Capricorn board topples, top management retreats
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Two shareholders have succeeded in spilling the board of Capricorn Metals (ASX:CMM), a move that has also now prompted the emerging gold producer’s managing director and CFO to quit.
Two shareholders, Neon Capital and Nero Resource Fund, demanded Capricorn call a meeting for shareholders to vote on getting rid of three directors.
Chair Debra Bakker and directors Geoff Rogers and Peter Benjamin were evicted, with 54 per cent of shareholders voting to oust Ms Bakker and Mr Rogers, and nearly 56 per cent voting to get rid of Mr Benjamin.
Neon and Nero succeeded in getting two of their three nominees board seats, with shareholders voting in favour of the appointment of Timothy Kestell and Douglas Jendry.
Now managing director Warren Hallam, who had only been in the role since February 18, and CFO Jonathon Shellabear have also left Capricorn.
Prior to Tuesday’s meeting, the board had only been in place since the “refresh” in November last year, which Capricorn said was supported by a very large percentage of shareholders.
Capricorn told shareholders last month that it had engaged in talks with Neon and Nero to gain more insight and detail regarding their plans.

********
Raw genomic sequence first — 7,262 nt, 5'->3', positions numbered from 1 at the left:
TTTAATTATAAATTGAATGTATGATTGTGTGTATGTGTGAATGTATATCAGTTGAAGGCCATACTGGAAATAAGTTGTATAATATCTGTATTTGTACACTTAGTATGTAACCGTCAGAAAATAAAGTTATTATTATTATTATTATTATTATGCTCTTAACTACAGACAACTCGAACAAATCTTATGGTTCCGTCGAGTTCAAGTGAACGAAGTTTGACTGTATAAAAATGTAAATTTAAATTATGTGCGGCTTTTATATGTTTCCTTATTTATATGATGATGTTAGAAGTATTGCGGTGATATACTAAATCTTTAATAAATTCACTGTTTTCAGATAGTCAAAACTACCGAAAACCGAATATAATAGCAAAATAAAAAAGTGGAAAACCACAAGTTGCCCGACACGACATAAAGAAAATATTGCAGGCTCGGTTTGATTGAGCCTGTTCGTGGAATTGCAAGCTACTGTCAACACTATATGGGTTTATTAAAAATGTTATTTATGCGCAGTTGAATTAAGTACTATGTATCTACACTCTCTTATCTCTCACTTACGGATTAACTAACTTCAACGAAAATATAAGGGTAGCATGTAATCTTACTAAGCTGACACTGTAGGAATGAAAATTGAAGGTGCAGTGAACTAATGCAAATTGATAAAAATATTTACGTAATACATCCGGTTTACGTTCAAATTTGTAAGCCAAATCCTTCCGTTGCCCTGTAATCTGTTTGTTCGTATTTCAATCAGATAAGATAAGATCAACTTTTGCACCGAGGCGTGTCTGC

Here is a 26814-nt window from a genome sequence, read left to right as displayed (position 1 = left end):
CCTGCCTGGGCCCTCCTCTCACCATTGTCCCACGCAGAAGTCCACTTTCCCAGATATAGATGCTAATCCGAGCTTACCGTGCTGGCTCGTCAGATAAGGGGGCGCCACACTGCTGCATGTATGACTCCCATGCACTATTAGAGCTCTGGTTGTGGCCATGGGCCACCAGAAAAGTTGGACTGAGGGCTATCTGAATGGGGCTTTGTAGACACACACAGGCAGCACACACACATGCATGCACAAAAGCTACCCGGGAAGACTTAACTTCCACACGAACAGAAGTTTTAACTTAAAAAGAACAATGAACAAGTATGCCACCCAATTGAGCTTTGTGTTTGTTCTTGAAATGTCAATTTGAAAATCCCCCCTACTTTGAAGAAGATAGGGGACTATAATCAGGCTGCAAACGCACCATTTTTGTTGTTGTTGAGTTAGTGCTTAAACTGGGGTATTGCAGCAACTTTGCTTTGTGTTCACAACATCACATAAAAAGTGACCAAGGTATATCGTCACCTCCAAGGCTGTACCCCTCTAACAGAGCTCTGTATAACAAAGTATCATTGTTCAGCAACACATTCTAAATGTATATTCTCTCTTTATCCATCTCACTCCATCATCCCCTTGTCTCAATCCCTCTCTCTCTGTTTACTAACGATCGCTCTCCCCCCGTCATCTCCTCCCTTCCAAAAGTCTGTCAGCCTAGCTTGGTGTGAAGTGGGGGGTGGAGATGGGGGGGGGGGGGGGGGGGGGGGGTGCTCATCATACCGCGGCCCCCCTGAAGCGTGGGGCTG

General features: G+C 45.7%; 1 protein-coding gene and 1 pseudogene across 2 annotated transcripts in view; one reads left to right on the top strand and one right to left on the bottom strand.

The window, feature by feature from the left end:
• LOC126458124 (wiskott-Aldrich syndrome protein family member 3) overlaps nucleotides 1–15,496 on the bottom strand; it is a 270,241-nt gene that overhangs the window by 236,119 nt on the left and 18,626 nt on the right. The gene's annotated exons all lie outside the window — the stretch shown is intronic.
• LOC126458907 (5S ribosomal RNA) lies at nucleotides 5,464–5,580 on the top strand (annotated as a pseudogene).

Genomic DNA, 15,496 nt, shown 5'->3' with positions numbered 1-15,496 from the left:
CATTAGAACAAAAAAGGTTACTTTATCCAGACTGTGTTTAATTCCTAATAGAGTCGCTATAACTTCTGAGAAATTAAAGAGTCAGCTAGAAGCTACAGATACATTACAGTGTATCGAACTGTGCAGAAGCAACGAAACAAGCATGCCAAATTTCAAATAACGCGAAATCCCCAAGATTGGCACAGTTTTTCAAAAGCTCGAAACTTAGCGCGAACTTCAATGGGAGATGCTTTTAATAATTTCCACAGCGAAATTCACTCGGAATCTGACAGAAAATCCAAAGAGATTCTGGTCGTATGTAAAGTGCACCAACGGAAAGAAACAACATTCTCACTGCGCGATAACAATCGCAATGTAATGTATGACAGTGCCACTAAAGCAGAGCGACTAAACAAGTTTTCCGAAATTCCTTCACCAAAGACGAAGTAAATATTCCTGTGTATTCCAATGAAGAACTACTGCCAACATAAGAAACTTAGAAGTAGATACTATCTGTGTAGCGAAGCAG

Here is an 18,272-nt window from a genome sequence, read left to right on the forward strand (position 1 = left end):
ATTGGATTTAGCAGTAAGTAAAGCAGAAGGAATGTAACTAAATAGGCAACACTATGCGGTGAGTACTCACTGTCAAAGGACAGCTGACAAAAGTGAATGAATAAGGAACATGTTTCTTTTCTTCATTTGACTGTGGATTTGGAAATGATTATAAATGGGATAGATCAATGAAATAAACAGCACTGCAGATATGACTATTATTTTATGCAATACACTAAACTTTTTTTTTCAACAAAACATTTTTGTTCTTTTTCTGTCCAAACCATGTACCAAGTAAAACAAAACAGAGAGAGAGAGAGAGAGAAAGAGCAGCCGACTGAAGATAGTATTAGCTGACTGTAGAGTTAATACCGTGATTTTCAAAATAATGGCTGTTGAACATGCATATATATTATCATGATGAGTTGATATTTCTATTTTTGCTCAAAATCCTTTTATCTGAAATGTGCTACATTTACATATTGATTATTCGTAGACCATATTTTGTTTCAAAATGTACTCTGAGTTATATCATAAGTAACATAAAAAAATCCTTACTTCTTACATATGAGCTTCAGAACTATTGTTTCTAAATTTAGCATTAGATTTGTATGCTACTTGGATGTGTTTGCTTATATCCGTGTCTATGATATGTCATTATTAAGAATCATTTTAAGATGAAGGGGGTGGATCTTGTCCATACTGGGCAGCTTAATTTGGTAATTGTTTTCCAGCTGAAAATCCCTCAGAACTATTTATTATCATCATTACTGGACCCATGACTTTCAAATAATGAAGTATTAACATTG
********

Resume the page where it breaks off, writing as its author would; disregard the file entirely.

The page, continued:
“It appears that Neon, Nero and some of the supporting shareholders believe that the proposed new board members, together with their supporters will be able to put in place a better team to promptly maximise value for shareholders than the current board,” Capricorn said in a letter to shareholders in February.
Capricorn said it did not agree and that it found the “lack of specifics frustrating”.
The company was previously the subject of an $85.2m all-scrip takeover bid by gold producer Regis Resources (ASX:RRL) — a bid the Capricorn board was in favour of.
However, Capricorn’s largest shareholder Hawke’s Point, which had an 18.9 per cent stake at the time, said that it would not support the proposal.
But other substantial shareholders were planning to support the deal.
Mark Clark, the chairman of Regis at the time the takeover bid was rejected, told Stockhead in early October last year that there were clearly opposing views between the major shareholder and Capricorn’s board.
“I’m probably limited in what I can say other than their view of geology and their view of value is seen to be completely different to our view — and to be honest it seemed it was materially different from the company’s own board’s view and the market’s view,” he said.
“They’re completely entitled to that view, but I think it’s mostly around project potential, geology and ultimately valuation.”
Following the failed takeover bid, Capricorn decided to beef up its board and management to support its transition from explorer to producer.
The company is advancing its Karlawinda gold project in WA towards production and recently locked in $107m in project funding.